Abortion emerges as contentious issue in Catholic countries

Abortion has become a contentious political issue in the Latin American countries of Argentina, Chile, and Brazil, even though more as a subject of debate than a change in policy. Writing on the news site Vox (August 9), Amy Erica Smith argues that the new attention to abortion is less a sign of secularization in these societies than it is a reflection of the growth of social movements and religious competition. In recent months, Argentina narrowly defeated a bill that would have legalized abortion up to 14 weeks, while Chile’s legislature legalized abortion in limited cases and Brazil has held hearings on the possibility of decriminalizing the practice. While the Catholic country of Ireland may have recently liberalized its abortion policy under a new wave of secularization, this is not the case with these Latin American nations, where the proportion of people who say that “religion is very important” to them has gone up in the past decade in the AmericasBarometer surveys in Brazil and Argentina. Trust in the Catholic Church has also risen in Argentina.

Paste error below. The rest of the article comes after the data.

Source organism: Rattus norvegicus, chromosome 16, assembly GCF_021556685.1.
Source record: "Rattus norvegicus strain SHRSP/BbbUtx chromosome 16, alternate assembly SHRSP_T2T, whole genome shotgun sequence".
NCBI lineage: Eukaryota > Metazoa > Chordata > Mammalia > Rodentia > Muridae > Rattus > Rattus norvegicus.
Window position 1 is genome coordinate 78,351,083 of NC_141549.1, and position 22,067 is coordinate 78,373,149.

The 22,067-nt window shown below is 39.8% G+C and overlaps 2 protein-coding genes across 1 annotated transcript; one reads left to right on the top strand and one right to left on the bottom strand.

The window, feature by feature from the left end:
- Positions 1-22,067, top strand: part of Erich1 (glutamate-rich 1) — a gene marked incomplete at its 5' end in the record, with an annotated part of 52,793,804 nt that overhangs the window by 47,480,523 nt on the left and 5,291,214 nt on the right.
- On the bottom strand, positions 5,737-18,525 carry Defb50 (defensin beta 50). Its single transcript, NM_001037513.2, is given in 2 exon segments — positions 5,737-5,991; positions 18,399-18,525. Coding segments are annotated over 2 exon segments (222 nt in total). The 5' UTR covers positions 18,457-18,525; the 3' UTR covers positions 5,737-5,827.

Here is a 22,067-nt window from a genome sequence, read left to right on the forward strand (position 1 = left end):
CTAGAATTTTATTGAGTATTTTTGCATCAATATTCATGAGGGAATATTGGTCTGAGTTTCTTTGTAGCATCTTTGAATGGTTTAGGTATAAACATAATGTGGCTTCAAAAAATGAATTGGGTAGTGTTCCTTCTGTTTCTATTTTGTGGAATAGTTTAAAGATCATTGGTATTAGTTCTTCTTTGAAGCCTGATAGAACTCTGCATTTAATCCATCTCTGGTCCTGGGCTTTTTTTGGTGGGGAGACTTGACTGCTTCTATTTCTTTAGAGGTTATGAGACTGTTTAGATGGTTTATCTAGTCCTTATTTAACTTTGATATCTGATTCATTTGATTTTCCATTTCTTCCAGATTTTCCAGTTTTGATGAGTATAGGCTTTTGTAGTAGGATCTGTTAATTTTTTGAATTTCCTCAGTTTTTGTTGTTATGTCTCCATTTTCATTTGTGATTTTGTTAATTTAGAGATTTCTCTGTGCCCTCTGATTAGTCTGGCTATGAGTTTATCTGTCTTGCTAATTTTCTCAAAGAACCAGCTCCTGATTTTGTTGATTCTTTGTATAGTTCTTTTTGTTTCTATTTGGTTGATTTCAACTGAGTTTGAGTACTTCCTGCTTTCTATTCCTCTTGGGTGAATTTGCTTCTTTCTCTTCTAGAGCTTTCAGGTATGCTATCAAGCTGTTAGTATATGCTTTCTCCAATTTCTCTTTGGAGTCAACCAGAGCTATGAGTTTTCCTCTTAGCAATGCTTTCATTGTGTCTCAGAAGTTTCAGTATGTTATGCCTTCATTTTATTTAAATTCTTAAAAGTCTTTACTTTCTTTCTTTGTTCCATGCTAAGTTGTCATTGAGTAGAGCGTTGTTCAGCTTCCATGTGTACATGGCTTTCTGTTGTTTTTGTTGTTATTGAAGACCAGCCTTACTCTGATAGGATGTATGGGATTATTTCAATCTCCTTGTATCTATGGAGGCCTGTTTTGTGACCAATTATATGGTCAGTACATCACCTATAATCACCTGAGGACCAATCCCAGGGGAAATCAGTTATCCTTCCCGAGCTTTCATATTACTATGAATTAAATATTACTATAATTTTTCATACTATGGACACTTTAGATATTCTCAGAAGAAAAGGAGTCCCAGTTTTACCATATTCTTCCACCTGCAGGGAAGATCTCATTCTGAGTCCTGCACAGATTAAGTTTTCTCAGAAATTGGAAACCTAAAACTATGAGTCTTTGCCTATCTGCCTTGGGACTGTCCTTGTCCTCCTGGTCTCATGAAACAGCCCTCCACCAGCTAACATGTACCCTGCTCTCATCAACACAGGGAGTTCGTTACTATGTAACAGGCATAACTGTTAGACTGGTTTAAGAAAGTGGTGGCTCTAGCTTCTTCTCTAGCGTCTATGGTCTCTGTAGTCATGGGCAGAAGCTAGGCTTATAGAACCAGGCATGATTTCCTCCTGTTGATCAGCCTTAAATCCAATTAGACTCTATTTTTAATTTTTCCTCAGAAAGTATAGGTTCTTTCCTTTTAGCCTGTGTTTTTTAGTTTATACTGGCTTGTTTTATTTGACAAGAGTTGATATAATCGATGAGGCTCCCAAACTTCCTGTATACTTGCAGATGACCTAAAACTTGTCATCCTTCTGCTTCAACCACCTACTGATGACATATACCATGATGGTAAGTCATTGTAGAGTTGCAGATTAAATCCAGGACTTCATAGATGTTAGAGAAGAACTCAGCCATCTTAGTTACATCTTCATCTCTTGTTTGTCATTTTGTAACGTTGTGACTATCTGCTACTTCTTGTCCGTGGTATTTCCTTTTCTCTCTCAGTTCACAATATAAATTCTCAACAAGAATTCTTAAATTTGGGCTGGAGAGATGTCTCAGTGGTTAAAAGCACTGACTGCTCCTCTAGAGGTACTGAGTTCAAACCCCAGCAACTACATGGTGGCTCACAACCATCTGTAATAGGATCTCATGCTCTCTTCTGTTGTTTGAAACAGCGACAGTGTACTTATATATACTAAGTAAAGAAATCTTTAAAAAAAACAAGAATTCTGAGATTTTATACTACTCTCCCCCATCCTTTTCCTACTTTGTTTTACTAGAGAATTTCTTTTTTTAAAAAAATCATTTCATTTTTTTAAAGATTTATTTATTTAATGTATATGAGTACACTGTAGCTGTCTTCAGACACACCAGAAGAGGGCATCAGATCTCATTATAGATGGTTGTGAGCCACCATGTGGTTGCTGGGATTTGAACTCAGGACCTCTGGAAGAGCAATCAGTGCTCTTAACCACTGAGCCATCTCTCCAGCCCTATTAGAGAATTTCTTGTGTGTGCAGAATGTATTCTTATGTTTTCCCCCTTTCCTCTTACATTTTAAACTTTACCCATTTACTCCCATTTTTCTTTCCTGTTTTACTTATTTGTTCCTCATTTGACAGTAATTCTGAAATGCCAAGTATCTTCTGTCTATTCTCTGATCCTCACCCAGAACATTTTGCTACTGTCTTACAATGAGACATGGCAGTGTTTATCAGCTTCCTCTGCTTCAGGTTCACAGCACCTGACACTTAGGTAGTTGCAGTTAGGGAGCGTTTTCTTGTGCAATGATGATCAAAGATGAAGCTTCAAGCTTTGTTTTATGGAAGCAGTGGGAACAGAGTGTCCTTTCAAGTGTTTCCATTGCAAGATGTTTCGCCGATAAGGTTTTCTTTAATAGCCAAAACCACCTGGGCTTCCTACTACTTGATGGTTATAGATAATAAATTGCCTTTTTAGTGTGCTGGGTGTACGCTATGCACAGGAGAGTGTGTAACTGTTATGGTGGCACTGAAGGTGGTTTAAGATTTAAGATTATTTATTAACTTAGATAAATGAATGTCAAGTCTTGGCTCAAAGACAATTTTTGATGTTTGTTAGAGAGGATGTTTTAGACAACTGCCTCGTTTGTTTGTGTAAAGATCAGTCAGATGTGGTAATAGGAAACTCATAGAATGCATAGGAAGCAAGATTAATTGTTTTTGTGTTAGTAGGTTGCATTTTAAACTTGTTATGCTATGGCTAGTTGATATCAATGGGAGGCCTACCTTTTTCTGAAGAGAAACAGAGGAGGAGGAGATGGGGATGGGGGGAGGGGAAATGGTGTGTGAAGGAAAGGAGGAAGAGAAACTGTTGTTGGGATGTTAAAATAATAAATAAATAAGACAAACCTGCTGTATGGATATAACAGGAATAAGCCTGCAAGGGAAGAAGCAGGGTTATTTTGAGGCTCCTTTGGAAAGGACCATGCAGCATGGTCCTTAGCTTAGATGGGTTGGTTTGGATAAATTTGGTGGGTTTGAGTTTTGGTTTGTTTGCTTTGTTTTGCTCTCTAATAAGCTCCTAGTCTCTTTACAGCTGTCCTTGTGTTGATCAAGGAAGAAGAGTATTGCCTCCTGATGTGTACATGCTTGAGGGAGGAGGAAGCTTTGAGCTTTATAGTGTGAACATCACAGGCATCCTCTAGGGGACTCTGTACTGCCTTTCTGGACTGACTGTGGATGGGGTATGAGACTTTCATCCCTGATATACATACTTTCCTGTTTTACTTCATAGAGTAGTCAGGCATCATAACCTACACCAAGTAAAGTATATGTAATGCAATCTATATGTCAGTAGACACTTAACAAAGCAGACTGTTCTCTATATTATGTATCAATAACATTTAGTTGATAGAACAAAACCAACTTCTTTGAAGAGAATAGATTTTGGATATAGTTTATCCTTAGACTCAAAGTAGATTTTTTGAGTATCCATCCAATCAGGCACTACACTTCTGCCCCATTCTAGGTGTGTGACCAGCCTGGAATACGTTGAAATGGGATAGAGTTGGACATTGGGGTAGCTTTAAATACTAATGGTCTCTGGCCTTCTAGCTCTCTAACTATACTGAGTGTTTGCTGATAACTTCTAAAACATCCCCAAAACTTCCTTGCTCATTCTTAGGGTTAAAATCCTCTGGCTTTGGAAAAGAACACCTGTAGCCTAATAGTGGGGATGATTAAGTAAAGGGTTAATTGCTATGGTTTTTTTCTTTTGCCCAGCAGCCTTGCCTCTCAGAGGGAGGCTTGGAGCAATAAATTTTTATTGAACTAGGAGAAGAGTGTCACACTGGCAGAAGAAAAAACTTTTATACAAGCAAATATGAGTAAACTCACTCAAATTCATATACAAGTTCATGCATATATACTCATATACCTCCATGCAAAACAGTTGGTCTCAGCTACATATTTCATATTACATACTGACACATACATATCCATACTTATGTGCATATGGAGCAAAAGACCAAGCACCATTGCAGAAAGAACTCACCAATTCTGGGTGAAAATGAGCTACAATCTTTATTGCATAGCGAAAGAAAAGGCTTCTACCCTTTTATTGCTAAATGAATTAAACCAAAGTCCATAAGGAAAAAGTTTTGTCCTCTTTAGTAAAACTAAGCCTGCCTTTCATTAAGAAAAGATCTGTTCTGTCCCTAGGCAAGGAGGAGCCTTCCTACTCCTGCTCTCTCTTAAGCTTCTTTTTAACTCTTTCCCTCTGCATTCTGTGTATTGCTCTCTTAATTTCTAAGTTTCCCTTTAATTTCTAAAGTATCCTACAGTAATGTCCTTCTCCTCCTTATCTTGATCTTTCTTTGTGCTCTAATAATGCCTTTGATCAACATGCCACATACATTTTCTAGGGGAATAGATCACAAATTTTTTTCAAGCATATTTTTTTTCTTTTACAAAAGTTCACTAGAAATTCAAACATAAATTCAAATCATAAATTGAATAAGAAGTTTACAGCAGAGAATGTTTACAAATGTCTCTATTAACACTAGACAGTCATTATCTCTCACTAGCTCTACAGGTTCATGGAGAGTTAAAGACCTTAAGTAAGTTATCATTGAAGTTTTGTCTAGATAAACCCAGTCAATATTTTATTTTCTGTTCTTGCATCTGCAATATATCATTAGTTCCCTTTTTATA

Smith writes that the emergence of waves of social movements in Brazil, Argentina, and Chile has been facilitated by new communication technologies. “The abortion debate, then, might be a sign not of the decline of religious conservatism, but of the increasing sophistication of leftist movements.” She also ties the new debate to the sensitivity of clergy to religious competition and the threat of membership loss, which she has found to be characteristic of Brazilian clergy. “When reminded (i.e., primed) that they face these challenges, … they give lower priority to topics such as ‘God’s wrath’ and the need for chastity, apparently in an attempt to keep the faithful in the pews.” Smith concludes that “If some Catholic clergy deliberately deemphasize abortion, there is no need for citizens to reject church teachings. And indeed, observers have noted the church’s reticence to speak out in the abortion debate in both Argentina and Ireland.”